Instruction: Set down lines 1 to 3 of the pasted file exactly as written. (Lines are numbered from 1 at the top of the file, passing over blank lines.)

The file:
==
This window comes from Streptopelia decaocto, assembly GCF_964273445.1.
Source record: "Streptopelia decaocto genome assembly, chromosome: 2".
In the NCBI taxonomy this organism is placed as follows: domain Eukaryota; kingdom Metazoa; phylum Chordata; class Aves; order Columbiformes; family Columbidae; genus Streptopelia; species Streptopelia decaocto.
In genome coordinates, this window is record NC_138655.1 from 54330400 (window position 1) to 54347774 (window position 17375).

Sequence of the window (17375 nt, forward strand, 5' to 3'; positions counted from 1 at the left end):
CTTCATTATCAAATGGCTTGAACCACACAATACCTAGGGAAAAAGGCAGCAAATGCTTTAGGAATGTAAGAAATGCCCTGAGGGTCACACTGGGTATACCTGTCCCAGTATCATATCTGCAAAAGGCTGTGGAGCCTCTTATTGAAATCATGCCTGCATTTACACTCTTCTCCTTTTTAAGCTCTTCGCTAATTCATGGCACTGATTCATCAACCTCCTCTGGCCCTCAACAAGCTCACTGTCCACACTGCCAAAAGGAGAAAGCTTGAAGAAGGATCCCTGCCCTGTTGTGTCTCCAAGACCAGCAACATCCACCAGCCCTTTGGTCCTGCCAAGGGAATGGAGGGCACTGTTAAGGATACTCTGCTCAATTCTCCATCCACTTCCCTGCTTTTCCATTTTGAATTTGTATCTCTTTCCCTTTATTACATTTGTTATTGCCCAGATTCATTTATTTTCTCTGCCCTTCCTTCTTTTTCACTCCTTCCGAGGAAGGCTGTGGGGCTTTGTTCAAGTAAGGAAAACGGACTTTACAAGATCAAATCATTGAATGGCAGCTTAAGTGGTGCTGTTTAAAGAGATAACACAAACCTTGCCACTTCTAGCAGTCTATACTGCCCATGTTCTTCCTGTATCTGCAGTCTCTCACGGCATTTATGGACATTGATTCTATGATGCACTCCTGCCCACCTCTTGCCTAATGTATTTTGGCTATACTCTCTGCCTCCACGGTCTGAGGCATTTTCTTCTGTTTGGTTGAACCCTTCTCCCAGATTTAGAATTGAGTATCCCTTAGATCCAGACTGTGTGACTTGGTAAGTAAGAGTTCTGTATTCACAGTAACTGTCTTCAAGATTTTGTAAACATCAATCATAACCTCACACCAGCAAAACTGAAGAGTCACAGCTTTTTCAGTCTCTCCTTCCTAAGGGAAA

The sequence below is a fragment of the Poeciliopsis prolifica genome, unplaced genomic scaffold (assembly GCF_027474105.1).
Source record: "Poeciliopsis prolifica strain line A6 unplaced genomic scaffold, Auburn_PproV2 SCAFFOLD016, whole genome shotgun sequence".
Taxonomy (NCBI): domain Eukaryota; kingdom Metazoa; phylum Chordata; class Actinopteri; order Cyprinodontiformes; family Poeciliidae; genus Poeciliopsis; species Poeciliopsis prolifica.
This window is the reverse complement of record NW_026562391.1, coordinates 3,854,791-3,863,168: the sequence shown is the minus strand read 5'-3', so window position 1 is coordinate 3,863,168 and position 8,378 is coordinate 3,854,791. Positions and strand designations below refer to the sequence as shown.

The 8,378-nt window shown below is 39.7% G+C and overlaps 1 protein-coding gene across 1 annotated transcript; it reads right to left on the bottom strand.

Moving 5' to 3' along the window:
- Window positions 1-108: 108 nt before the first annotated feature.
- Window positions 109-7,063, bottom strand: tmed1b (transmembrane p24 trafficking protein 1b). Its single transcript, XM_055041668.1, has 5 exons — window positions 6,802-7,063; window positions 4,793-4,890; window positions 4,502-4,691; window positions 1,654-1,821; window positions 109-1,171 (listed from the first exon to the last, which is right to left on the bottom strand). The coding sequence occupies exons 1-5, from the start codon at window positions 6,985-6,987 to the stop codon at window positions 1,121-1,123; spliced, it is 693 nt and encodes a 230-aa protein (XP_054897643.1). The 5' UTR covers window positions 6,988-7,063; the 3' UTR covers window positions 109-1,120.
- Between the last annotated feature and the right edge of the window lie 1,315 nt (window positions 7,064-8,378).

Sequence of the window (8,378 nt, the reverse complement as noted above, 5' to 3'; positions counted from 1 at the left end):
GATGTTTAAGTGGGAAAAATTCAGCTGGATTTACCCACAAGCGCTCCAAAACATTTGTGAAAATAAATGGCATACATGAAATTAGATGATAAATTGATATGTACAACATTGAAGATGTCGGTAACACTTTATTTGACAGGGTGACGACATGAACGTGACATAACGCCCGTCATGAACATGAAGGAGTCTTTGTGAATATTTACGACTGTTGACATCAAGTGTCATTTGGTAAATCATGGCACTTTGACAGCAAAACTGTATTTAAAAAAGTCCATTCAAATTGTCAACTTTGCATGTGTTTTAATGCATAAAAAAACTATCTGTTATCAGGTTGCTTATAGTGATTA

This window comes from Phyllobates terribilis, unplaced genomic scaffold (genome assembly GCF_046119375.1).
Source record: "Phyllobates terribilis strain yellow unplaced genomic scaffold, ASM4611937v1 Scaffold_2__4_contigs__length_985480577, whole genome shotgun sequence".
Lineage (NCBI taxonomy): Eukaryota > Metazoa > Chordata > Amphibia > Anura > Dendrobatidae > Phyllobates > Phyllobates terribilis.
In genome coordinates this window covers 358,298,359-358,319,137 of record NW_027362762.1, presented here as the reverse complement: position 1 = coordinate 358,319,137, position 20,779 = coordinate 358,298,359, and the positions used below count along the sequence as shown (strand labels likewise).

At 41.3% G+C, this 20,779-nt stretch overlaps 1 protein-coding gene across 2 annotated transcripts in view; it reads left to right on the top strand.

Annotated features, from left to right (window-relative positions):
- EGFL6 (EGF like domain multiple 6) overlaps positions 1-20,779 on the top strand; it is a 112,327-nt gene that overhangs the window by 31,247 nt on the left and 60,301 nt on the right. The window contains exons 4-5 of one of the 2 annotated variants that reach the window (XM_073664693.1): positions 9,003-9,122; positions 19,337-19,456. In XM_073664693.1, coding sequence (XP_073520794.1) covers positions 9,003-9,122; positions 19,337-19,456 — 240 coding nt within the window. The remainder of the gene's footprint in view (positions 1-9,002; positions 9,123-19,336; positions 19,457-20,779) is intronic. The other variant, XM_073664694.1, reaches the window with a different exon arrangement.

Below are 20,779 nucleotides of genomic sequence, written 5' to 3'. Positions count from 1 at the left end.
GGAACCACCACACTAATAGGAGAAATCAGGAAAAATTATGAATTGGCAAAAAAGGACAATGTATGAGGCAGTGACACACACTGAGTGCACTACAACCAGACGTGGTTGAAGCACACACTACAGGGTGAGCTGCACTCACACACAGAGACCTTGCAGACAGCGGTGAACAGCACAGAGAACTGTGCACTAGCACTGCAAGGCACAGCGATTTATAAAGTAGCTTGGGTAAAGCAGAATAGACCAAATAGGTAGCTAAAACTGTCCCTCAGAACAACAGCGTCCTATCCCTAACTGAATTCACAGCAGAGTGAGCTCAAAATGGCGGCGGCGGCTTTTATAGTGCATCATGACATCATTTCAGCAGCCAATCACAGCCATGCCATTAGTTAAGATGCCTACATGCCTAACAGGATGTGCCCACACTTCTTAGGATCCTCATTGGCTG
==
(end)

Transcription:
This window comes from Streptopelia decaocto, assembly GCF_964273445.1.
Source record: "Streptopelia decaocto genome assembly, chromosome: 2".
In the NCBI taxonomy this organism is placed as follows: domain Eukaryota; kingdom Metazoa; phylum Chordata; class Aves; order Columbiformes; family Columbidae; genus Streptopelia; species Streptopelia decaocto.